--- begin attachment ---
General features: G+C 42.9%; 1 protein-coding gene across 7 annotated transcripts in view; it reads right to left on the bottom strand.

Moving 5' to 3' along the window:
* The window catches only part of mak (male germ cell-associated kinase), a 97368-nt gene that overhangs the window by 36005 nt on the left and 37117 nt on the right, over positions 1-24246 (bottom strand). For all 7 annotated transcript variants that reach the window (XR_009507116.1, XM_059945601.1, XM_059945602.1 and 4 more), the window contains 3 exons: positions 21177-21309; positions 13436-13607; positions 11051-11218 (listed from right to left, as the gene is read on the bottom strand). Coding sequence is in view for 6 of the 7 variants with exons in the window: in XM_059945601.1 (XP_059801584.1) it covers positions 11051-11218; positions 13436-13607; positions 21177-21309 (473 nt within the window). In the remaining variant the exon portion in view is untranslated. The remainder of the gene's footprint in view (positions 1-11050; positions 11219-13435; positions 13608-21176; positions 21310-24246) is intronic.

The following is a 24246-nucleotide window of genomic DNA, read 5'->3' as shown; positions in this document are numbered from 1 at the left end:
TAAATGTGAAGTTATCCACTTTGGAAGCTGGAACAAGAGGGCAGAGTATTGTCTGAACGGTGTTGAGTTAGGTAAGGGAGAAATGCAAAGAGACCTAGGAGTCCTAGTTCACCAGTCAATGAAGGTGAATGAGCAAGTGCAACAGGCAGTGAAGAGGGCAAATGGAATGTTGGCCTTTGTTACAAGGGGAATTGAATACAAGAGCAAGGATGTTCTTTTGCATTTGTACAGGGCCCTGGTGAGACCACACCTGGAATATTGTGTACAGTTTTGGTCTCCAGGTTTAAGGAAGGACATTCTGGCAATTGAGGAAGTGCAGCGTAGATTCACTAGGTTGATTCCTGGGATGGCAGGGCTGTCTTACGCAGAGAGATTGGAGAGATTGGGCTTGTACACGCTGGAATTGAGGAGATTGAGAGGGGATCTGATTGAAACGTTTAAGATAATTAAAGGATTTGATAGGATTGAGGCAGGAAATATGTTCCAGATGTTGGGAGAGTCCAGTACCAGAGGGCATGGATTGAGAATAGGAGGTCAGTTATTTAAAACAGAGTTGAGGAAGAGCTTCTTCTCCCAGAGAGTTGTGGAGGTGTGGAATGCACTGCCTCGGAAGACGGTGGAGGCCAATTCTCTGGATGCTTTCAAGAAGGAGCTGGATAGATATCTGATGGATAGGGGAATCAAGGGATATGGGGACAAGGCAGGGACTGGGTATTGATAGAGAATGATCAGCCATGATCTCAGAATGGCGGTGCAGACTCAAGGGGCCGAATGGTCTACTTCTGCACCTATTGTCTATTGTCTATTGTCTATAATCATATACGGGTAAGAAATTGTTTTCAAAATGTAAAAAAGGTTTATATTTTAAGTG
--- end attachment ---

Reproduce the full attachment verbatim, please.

General features: G+C 42.9%; 1 protein-coding gene across 7 annotated transcripts in view; it reads right to left on the bottom strand.

Moving 5' to 3' along the window:
* The window catches only part of mak (male germ cell-associated kinase), a 97368-nt gene that overhangs the window by 36005 nt on the left and 37117 nt on the right, over positions 1-24246 (bottom strand). For all 7 annotated transcript variants that reach the window (XR_009507116.1, XM_059945601.1, XM_059945602.1 and 4 more), the window contains 3 exons: positions 21177-21309; positions 13436-13607; positions 11051-11218 (listed from right to left, as the gene is read on the bottom strand). Coding sequence is in view for 6 of the 7 variants with exons in the window: in XM_059945601.1 (XP_059801584.1) it covers positions 11051-11218; positions 13436-13607; positions 21177-21309 (473 nt within the window). In the remaining variant the exon portion in view is untranslated. The remainder of the gene's footprint in view (positions 1-11050; positions 11219-13435; positions 13608-21176; positions 21310-24246) is intronic.

The following is a 24246-nucleotide window of genomic DNA, read 5'->3' as shown; positions in this document are numbered from 1 at the left end:
TAAATGTGAAGTTATCCACTTTGGAAGCTGGAACAAGAGGGCAGAGTATTGTCTGAACGGTGTTGAGTTAGGTAAGGGAGAAATGCAAAGAGACCTAGGAGTCCTAGTTCACCAGTCAATGAAGGTGAATGAGCAAGTGCAACAGGCAGTGAAGAGGGCAAATGGAATGTTGGCCTTTGTTACAAGGGGAATTGAATACAAGAGCAAGGATGTTCTTTTGCATTTGTACAGGGCCCTGGTGAGACCACACCTGGAATATTGTGTACAGTTTTGGTCTCCAGGTTTAAGGAAGGACATTCTGGCAATTGAGGAAGTGCAGCGTAGATTCACTAGGTTGATTCCTGGGATGGCAGGGCTGTCTTACGCAGAGAGATTGGAGAGATTGGGCTTGTACACGCTGGAATTGAGGAGATTGAGAGGGGATCTGATTGAAACGTTTAAGATAATTAAAGGATTTGATAGGATTGAGGCAGGAAATATGTTCCAGATGTTGGGAGAGTCCAGTACCAGAGGGCATGGATTGAGAATAGGAGGTCAGTTATTTAAAACAGAGTTGAGGAAGAGCTTCTTCTCCCAGAGAGTTGTGGAGGTGTGGAATGCACTGCCTCGGAAGACGGTGGAGGCCAATTCTCTGGATGCTTTCAAGAAGGAGCTGGATAGATATCTGATGGATAGGGGAATCAAGGGATATGGGGACAAGGCAGGGACTGGGTATTGATAGAGAATGATCAGCCATGATCTCAGAATGGCGGTGCAGACTCAAGGGGCCGAATGGTCTACTTCTGCACCTATTGTCTATTGTCTATTGTCTATAATCATATACGGGTAAGAAATTGTTTTCAAAATGTAAAAAAGGTTTATATTTTAAGTG